Monday, October 17, 2016
Christmas Embroidery School - Lesson One
Welcome to Christmas Embroidery School, the third installment of the SweaterDoll Embroidery School series.
Each series is a stand-alone series, so if you haven't attempted the previous lessons, don't worry. Every stitch is taught anew, even if it has been used in a series before.
In this one week series, we'll learn some new fill stitches and repeat a few basic stitches, such as stem stitch and lazy daisy. Each lesson covers three to four stitches.
What you need:
Basic supplies such as scissors, a hoop, needle, fabric, and stranded cotton embroidery floss.
You'll also need to choose a method for transferring the pattern to the fabric. You can review a number of methods in this lesson from the original Embroidery School.
The pattern for this series is shown in the photo at the top of the page. Just click here to download the pdf.
The design shown above was printed at 95% and fits well into the 7" hoop shown. If you trace or print at 100%, use an 8" hoop.
Choose your own colors or make one just like mine. A seasonal red linen worked in white would look stunning. Or have fun and go with fun brights. The colors I used are charted on the second page of the pattern download.
Splitting the floss
Stranded cotton embroidery floss has 6 strands. Most of the work in this sampler is done with 4. Each lesson will specify how many strands to use with each stitch.
The skein of floss ought to have one protruding end which should pull smoothly. Sometimes it doesn't, causing a traffic jam in the middle of the skein. But usually it works perfectly.
Pull out about 18" of floss (I use my forearm as a measure) and cut this off.
Some people like to grab the thread about an inch or two from the top and pull out one strand at a time and then use the number needed.
I just grab 2 strands in one hand and 4 in the other and start pulling the strand apart. At some point, this will get tricky and I just grab the opposite end with my mouth and straighten out the Y of floss and the rest separates easily all the way to end in my mouth.
Not very scientific, but it works for me.
I use a smaller embroidery needle, size 7, and sometimes a quilting sharp size 10.
I used my favorite cotton homespun fabric. This homespun is a lovely weight and is available in Australian quilting stores. It is a linen-like fabric that has more weight than a quilting cotton and is easier to embroider. It is soft, like a good flour sack towel, but has the weight of an old-fashioned, truly excellent calico (US)/ muslin (AU) fabric.
How much fabric? Take the diameter of the hoop you use and add at least 1 1/2". For example: for a 7" hoop, use at least an 8 1/2" square of fabric.
NOTE: This is NOT the cotton quilting fabric in Spotlight or Lincraft with the same name.
And now it's time for the stitching!
Use 4 strands of floss. Bring the threaded needle up from the back at one end of the line. Insert it into the fabric at the end of the stitch and pull through to the back, leaving a loop. Bring the needle back up about halfway down the first stitch and pull through.
Insert the needle at the end of the next stitch and pull through, leaving a loop again. Bring it back up about 1/3 into the entire stitch - about halfway between the end of the last stitch and the thread on the right.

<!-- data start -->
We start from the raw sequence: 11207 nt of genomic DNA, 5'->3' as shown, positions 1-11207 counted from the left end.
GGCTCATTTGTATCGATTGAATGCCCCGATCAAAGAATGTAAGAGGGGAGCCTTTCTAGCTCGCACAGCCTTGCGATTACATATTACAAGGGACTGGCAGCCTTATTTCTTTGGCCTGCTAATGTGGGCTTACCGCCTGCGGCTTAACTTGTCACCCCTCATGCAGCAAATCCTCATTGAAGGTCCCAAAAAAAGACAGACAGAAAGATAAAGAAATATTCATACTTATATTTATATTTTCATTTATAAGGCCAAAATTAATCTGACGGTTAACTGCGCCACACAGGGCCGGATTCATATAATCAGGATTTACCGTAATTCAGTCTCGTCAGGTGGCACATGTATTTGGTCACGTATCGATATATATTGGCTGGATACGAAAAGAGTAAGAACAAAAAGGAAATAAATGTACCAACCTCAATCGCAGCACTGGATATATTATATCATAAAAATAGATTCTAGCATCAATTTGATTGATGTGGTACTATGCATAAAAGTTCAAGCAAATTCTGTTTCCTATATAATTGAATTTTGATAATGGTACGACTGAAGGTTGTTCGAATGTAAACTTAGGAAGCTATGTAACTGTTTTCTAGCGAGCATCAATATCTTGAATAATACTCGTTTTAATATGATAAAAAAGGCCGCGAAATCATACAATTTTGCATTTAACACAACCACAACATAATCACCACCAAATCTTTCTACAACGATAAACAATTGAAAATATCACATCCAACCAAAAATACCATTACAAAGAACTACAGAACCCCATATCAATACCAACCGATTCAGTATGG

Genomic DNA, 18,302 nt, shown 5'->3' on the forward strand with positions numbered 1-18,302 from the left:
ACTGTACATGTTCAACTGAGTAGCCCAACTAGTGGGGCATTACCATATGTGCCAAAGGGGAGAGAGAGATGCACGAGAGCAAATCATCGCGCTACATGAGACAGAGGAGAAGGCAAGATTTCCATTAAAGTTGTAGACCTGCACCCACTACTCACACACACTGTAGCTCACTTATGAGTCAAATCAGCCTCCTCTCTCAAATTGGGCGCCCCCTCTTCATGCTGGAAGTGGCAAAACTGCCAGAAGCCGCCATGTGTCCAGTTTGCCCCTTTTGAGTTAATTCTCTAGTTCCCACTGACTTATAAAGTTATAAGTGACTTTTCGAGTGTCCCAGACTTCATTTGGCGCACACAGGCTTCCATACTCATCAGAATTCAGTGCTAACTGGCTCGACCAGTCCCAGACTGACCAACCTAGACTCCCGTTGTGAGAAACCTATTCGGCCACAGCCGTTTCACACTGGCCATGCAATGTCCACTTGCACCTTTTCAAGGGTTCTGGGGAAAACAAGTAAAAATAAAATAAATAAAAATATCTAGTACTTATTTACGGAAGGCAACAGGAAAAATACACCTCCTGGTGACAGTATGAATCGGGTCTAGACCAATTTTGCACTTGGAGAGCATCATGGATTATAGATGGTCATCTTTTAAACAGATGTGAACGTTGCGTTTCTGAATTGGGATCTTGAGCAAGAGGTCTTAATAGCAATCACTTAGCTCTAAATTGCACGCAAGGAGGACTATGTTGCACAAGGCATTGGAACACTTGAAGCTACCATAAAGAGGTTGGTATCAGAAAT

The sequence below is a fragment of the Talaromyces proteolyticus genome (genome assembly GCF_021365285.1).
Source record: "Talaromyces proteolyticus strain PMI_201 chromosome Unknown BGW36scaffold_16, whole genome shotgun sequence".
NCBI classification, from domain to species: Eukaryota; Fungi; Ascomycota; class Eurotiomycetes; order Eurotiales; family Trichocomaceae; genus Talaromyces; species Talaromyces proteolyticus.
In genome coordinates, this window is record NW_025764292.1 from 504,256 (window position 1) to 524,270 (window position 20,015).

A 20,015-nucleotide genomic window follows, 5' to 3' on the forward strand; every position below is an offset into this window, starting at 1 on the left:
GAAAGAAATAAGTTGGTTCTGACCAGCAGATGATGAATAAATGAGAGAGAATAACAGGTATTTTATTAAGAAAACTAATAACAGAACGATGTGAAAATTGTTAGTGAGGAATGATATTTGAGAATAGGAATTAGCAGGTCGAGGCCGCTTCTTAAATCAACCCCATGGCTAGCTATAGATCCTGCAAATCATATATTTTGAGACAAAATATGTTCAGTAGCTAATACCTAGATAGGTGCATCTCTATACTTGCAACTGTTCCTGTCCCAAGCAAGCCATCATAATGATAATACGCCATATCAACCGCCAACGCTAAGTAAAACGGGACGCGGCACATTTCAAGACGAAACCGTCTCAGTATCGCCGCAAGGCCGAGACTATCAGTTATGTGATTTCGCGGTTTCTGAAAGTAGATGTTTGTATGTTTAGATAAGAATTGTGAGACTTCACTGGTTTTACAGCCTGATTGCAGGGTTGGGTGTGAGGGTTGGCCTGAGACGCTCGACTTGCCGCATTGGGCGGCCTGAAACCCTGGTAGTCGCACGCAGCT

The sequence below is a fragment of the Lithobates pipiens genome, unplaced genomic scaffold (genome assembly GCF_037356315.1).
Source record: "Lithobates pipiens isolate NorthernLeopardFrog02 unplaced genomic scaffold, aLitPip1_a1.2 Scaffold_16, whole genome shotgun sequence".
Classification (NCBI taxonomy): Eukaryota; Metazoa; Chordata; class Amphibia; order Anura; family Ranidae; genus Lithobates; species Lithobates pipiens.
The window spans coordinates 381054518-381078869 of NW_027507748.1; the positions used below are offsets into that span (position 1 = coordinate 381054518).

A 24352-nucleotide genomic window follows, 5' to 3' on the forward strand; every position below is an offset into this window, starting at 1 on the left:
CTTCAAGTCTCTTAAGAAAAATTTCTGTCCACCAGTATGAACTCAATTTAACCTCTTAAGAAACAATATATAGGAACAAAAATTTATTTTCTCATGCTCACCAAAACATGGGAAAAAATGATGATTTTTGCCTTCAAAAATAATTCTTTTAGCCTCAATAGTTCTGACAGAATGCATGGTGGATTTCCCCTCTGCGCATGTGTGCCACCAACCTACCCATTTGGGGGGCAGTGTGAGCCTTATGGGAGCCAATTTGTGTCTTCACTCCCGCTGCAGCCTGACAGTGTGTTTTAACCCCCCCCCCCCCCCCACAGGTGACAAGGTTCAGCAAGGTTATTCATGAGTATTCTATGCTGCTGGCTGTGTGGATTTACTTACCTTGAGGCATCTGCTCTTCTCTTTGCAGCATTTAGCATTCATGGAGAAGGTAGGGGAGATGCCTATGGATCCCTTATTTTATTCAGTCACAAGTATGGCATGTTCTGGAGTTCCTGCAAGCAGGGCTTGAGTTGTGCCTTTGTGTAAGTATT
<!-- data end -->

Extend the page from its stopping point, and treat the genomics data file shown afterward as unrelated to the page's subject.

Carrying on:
You will continue to make stitches this way. You only go halfway on the first stitch and about 1/3 the total stitch on the remaining.
This is how to do it if you don't want to use the stab method.
These are the areas using stem stitch on the ornament.
Diagonal Laid Fill Stitch
This stitch is a lovely fill using diagonally laid straight stitches which are tacked down at the intersections.
Use 4 strands of floss for the diagonal lines and 2 strands for the crosses.
Draw evenly spaced parallel diagonal lines or eyeball lines and stitch from one side of the space to the other as shown.
Once you have completed one side, cross the stitches over the first set creating wide diamonds.
Use the second color to tack down the intersections using a small vertical straight stitch followed by a small horizontal stitch - a small cross.
Use 4 strands of floss. Draw three circles in the wedges on both sides of the area you just stitched. Bring the needle up at the edge of a circle, down into the center, and back up again a little way along the circle edge.
Wrap the floss around the back of the needle. Pull through.
Insert the needle again in the center of the circle coming back up another small bit away on the circle edge. Pull through.
Work these stitches all the way around the circle edge.
Closed Blanket Stitch
Use 4 strands of floss. Bring the needle up as shown at the top corner of the wedge outside the wedge with the wheels.
Take a slight diagonal, insert the needle to the back, and come up next to the original stitch and pull through to make one straight stitch.
Insert the needle as shown in the second photo and come up at a point further down the side of the wedge. Wrap the thread to the back of the needle and pull through to create a triangle.
Begin making the next closed stitch the same way, making a single straight stitch first for one side of the triangle and then closing the other side of the triangle.
Keep working down the wedge making smaller triangles. Repeat this stitch working in mirror image in the wedge on the opposite side.
That's it for today! Great job!